UK research is second only to the United States in its share of citations in the biomedical and environmental sciences. Over the past decade, the support of successive Labor governments has seen spending on university research nearly double.
But now the boom period is over. Over the next few weeks, the new Conservative-Liberal Democrat coalition government will take radical steps to cut the national deficit, which last year amounted to 11.1% of GDP – significantly higher than most other major scientific countries. Some damage to science is inevitable, but the picture is not consistently bleak.
Advocacy for science within the current government seems alarmingly weak by Labour-government standards, and unwise in the major department, the Treasury. But it is far from negligible. The Department of Business, Innovation and Skills – which includes the university’s base in its remit – has its cabinet minister, Liberal Democrat Vince Cable, whose first degrees were in natural sciences and economics at the University of Cambridge.
Cable has a wealth of experience in the worlds of business and finance, has several major laboratories in his constituency and has a son who, he says, “works in a specially renovated area of quantum physics and works as a scientist. An industry advocating for one person is research”. The cable is powerfully clear, and recent speeches have stressed the need for Britain to deploy science as an engine of economic growth.
Under Cable is University and Science Minister David Willetts, a conservative intellectual who has written much about economic and social policy. Last week, in his first major speech about science, Willetts made clear his commitment to the broad idea of the concept of ‘influence’ as a key criterion for government support (see http://go.nature. com/7qWw3d).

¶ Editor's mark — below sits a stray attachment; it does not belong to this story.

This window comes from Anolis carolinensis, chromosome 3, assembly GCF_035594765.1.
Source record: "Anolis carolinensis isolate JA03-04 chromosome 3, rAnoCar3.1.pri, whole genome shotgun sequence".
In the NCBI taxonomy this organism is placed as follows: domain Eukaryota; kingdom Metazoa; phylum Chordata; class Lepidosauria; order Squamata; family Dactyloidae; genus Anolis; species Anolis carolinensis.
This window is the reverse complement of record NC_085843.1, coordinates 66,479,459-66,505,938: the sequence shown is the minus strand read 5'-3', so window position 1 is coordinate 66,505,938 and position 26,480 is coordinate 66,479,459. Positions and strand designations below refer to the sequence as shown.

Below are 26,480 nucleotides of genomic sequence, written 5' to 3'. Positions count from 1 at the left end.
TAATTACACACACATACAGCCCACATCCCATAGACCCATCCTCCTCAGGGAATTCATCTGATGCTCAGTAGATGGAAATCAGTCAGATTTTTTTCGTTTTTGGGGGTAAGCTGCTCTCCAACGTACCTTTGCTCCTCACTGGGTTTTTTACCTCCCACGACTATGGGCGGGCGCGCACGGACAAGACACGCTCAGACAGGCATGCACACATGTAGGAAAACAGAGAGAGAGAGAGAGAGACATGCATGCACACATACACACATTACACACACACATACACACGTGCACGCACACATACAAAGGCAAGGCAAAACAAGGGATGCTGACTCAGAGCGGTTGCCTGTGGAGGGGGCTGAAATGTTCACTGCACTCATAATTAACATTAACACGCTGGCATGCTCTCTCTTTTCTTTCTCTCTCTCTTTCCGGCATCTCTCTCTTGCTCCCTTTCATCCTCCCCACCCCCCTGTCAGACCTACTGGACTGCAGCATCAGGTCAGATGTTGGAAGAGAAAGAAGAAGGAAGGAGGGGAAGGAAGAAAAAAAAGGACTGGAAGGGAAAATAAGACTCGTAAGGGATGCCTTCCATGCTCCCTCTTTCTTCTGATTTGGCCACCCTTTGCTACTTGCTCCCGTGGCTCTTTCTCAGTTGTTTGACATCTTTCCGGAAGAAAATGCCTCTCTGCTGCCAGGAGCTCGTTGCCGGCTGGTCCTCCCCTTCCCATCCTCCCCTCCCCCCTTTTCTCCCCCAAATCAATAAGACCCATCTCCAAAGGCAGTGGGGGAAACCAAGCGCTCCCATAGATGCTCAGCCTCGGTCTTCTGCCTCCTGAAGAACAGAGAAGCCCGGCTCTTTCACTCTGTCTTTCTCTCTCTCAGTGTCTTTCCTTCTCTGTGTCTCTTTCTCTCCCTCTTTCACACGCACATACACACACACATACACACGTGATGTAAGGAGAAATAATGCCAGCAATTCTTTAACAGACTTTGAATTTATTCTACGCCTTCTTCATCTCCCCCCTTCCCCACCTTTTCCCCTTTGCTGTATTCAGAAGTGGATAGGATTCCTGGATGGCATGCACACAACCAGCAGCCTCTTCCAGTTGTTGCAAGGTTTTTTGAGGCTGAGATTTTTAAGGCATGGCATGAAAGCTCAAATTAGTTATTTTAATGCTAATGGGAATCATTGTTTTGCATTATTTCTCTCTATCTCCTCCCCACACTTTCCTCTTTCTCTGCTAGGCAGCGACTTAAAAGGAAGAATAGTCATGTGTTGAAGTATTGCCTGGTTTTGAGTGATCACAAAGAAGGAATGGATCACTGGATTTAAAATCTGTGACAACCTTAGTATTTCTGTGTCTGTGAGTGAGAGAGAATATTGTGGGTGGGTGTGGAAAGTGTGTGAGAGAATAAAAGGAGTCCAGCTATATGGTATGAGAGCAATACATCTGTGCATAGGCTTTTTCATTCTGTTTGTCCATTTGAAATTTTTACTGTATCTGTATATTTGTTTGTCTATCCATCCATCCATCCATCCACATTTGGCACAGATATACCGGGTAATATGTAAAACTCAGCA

Encouragingly, they announced a one-year delay of the new university assessment exercise, the Research Excellence Framework, to develop better measures of impact.
But he reminded his listeners that, in the imminent review of spending, an important goal will be to ensure that the science base is structured in a way that maximizes those impacts. Significantly, he said the economic impact would be the primary consideration.
A former Conservative prime minister, Margaret Thatcher, was strongly influenced by arguments about economic return on investment in basic research in the middle of her term.
Similarly, Willetts endorsed research stating that investment in research councils yields higher returns than initiatives such as the research and development tax credit for the private sector (see J. Haskell and G. Wallis CEPR Discussion Paper 7725; 2010, http://go.nature.com/ZCMCat).
A major economic advantage lies in doctoral graduates who end up in successful careers outside of research.
A full analysis has yet to be done, but several recent reports and data on long-term destinations for young researchers suggest that their contribution to the broader economy is substantial.
This is especially the case with the mathematical sciences, which suffered from a lack of attention under the previous government compared to the life sciences.
In short, the UK research community, which has been facing one of the toughest budget calculations in years, has more than expected pre-election support from its ministers. Only time will reveal the priorities and effectiveness of the ministers.
Nevertheless, now and in the next few years, it will be important to ensure that scholarly societies and other prominent representatives of the research community present hard evidence rather than soft claims about the contribution of science to the national well-being and the economy in particular – and That the government supports the research needed to develop that evidence.